Students and volunteers play music in the Moab Teen Center: Club Red. In the coming fiscal year the teen center will see their budget cut from 9,000 to 4,000. [Travis Holtby / Moab Sun News]

Last Tuesday the Moab City Council voted to approve the city’s annual budget for fiscal year 2013-14. Though the budget is in many ways very similar to those of previous years, there were several unforeseen issues that arose during the last year that will affect the city’s spending in the coming fiscal year.

“It was a challenge this year,” said city councilman Doug McElhaney. “Our biggest challenge this year has been the health care costs for city employees.”

In addition to the increased cost of insurance, the city has had to adjust this year’s budget in light of the unexpected costs in repairing frozen pipes over the winter.

The new budget also sees dramatic cuts for the Moab City Teen Center: Club Red’s hours and the elimination of the city’s Personal Responsibility Education Program (PREP).

However, a number of capital improvement projects are planned.

Sewer fees will be increased by 5-percent and residents will see their solid waste fees increase by 6-percent in the coming fiscal year.

This budget, like those in past years, began with the Moab City Council meeting in February for their “visioning workshop” to decide on what they would like to see happen in the city for the coming fiscal year. The goals set at that meeting were then communicated to the heads of the city’s various departments.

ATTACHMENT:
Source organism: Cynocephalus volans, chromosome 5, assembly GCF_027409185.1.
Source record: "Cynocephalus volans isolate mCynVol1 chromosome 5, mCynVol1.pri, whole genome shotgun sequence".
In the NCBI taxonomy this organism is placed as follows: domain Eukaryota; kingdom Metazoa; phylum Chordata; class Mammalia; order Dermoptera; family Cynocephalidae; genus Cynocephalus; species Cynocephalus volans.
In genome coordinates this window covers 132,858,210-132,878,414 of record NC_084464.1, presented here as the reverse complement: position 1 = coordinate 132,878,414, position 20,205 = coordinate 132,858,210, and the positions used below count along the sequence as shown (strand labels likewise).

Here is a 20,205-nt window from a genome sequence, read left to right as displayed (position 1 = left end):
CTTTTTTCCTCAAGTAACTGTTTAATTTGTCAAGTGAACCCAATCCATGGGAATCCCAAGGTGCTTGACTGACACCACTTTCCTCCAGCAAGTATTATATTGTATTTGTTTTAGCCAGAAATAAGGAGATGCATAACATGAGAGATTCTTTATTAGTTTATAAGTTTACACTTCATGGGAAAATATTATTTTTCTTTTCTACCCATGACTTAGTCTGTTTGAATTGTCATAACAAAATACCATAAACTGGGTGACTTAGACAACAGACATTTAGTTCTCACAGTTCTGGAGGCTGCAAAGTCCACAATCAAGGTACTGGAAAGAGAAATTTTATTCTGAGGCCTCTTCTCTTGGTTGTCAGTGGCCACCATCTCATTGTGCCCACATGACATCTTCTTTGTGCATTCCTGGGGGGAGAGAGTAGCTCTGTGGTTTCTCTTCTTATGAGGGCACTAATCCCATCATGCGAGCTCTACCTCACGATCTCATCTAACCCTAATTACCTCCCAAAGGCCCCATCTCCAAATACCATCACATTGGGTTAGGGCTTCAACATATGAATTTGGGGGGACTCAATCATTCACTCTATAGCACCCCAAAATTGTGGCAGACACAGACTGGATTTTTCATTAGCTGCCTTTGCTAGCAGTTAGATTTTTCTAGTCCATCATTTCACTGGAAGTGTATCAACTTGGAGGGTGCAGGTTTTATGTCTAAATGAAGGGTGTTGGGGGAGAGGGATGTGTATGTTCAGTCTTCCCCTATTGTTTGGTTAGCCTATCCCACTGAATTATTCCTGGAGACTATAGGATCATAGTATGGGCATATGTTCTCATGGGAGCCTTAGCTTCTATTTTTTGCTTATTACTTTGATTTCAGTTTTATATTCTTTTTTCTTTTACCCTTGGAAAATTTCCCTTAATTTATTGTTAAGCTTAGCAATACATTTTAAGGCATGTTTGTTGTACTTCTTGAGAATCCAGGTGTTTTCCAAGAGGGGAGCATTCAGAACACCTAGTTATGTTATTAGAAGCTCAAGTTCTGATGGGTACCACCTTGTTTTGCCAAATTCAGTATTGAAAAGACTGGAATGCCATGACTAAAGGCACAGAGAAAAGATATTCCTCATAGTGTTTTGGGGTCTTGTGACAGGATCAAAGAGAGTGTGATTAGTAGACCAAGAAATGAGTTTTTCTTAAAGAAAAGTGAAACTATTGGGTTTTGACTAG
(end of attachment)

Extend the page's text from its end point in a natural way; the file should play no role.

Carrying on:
“Based on that information the departments submit their budgets on March 1st of each year,” said city manager Donna Metzler, the person responsible for drawing up the budget.

Two weeks after Metzler receives this information, and meets with the head of each department, she presents a balanced administrative budget to the city council, who then hold several workshops to go over the draft.

“Based on all those workshops, and the inputs, the city sends a tentative budget to public hearing,” Metzler said.

The public comment is taken into consideration and the budget is passed.

The goal of the multi-step process, Metzler said, is to ensure that there is as little divergence as possible between the city council’s vision and that of the city’s various departments.

Unlike every other city in Utah, the money that funds the City of Moab’s programs throughout the year comes from sales tax rather than property tax.

“We are the only city in Utah where the bulk of our budget is funded by sales tax,” said city councilman Gregg Stucki. “The city doesn’t have a property tax.”

Moab’s property tax was abolished in the early 1990s when “the city council, seeing the influx of tourism, wanted to make sure that the tax burden of city services wasn’t falling primarily on local residents,” Metzler said.

Last year this meant that roughly 85-percent of the tax dollars that the City of Moab collected came from tourists, according to numbers published by the City of Moab. This is an approximation because the city cannot differentiate between resident and visitor sales tax. However, with over two million visitors a year, the council assumes that the lion’s share of the sales tax is paid by visitors.